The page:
The teacher shortage is mostly in primary school, with one teacher for every 36 students, India’s lowest rate after Uttar Pradesh, according to the U-DISE Flash Statistics 2015-16.The Indian average pupil teacher ratio in primary school is 23.Tags: Essay Questions For TenantsManagerial Economics Term PapersSat Essay Prompts 2013Pirandello Henry Iv EssaysEssay On MasculinityEssay My Father My Role ModelMy Friend EssayBusiness Plan Strategic Plan
Bihar’s median age, at 20, is India’s lowest – the Indian average is 26.6.
Reading levels in Bihar government primary schools declined over five years and improved in private schools, according to the Annual Status of Education Report–Trends Over Time Report (2006-14); not an encouraging sign, since 90% of all Bihar schools are run by the government.
Of those in primary school, barely 85% made it to upper primary school in 2014-15, the third lowest proportion in India after Nagaland and Uttar Pradesh, according to Unified-District Information System For Education data.
No more than 38% students enrolled in Class 1 complete their secondary education (Class 10) in Bihar, according to the Bihar Economic Survey 2015-16.
Bihar has 37.3% fewer teachers than it needs in elementary school (Class 1 to Class 8), and is short of 2,78,602 teachers, according to our analysis based on Right to Education Act criteria, which stipulates a pupil teacher ratio of 30:1 in primary schools (Class 1 to Class 5) and 35:1 in upper primary school (Class 6 to Class 8).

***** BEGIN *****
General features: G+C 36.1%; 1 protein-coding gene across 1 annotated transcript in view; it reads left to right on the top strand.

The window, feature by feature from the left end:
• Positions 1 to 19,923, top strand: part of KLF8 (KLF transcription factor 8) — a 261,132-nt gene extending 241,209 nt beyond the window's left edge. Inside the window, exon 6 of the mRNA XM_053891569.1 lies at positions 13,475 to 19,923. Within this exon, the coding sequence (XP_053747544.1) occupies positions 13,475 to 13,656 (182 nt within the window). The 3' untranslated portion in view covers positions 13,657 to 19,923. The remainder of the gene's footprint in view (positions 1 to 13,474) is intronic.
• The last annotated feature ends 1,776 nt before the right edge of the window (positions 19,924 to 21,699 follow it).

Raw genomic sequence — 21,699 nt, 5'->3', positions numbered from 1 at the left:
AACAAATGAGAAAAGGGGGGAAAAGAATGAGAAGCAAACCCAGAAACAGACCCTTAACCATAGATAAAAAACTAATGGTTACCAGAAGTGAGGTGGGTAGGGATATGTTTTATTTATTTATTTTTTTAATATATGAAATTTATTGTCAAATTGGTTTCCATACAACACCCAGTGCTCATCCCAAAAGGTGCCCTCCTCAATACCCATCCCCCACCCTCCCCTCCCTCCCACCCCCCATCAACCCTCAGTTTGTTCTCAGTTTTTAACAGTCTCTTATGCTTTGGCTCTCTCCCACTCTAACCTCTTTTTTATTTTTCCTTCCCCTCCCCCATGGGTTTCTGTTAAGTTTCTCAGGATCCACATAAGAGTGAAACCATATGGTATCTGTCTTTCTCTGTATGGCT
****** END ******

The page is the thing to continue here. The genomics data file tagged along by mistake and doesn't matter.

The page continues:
Of six million teaching positions in government schools nationwide, about 9,00,000 elementary school teaching positions and 1,00,000 in secondary school – put together, a million – are vacant, as reported last month according to an answer given in the Lok Sabha (lower house of Parliament).“There is an acute shortage of engineering, medical and polytechnic institutions in the state, compelling a vast majority of the youth to migrate to other states,” he said.To attain the national level, the state needs additional 373 general colleges (arts, science and commerce), 236 engineering colleges, 139 medical colleges, 253 education colleges and 163 polytechnics.By 2020, India will have the world’s largest working population – 869 million – but an analysis of these four states – with 43.6% of India’s school-age population between the age of five and 14 – revealed that India is unprepared to educate and train its young population.Bihar is India’s third-most populous state, with 99 million people; its literacy rate (61.8%) is the country’s lowest; and the female literacy rate (51.5%) second lowest, according to Census 2011.Educationists say that so far as access to higher education is concerned, Bihar is way behind other states.As many as 25 districts out of 38 in Bihar are educationally backward.But, not a single model college could be established so far.The state government’s scheme of increasing the number of universities has also not materialised so far.Sinha said instead of wasting its energy on pay verification and other futile exercises, the state government should concentrate on improving the infrastructure of the existing colleges and universities, starting model institutions of higher education and initiating the process of appointment of teachers against vacant posts.“Unless our institutions are made globally competitive, students would continue to migrate to other states,” he added.